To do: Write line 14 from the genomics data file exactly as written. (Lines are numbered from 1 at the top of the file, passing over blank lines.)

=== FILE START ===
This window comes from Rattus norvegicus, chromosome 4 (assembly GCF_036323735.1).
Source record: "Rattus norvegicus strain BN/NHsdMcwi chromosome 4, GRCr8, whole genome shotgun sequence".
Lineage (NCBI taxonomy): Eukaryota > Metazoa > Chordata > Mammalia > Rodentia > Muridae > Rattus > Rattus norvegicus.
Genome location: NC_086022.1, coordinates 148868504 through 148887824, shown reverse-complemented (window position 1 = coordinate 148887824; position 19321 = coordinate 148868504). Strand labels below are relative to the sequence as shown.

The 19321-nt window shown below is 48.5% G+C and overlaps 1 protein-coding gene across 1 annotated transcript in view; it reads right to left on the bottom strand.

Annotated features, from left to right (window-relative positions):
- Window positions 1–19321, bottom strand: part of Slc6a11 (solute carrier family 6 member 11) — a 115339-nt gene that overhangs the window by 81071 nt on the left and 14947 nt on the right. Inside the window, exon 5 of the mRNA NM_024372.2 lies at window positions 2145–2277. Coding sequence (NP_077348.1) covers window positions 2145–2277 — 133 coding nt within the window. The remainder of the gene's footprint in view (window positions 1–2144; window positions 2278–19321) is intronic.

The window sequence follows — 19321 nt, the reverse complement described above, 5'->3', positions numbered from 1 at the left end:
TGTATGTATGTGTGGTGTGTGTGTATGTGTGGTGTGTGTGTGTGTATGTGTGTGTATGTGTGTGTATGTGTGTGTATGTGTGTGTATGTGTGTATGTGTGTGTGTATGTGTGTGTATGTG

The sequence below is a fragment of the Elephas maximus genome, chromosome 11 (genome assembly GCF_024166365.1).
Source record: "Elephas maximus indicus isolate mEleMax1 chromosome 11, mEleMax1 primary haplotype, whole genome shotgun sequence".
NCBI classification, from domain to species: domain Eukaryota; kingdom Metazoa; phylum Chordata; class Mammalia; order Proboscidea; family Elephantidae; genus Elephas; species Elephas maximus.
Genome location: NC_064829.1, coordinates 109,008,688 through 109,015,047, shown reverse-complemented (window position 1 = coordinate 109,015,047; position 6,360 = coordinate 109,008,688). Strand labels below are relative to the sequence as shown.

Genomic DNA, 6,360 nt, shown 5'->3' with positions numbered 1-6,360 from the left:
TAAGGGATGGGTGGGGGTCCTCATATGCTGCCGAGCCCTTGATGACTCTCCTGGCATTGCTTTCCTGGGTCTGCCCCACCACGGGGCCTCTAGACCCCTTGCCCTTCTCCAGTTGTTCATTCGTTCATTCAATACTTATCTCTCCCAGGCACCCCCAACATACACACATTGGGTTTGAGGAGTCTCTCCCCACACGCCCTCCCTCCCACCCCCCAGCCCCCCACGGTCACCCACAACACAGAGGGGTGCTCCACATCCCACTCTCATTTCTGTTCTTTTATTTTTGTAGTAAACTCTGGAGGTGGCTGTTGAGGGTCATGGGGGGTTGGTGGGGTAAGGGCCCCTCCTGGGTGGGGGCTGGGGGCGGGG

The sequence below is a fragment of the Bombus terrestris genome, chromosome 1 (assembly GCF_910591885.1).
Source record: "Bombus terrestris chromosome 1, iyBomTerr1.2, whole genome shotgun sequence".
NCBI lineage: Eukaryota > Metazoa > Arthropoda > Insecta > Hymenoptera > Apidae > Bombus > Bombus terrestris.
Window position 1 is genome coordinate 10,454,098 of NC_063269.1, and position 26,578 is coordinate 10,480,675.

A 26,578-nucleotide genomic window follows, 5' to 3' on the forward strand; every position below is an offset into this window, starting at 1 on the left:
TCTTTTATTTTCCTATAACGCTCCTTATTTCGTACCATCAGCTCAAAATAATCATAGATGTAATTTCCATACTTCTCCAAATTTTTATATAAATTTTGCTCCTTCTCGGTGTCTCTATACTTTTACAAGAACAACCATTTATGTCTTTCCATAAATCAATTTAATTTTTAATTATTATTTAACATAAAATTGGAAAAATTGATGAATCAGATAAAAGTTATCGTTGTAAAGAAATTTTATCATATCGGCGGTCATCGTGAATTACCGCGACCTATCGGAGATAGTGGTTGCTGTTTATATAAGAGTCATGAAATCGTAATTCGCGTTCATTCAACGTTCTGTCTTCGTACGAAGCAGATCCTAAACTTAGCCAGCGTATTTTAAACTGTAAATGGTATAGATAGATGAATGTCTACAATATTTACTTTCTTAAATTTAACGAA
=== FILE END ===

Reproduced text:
Genomic DNA, 6,360 nt, shown 5'->3' with positions numbered 1-6,360 from the left: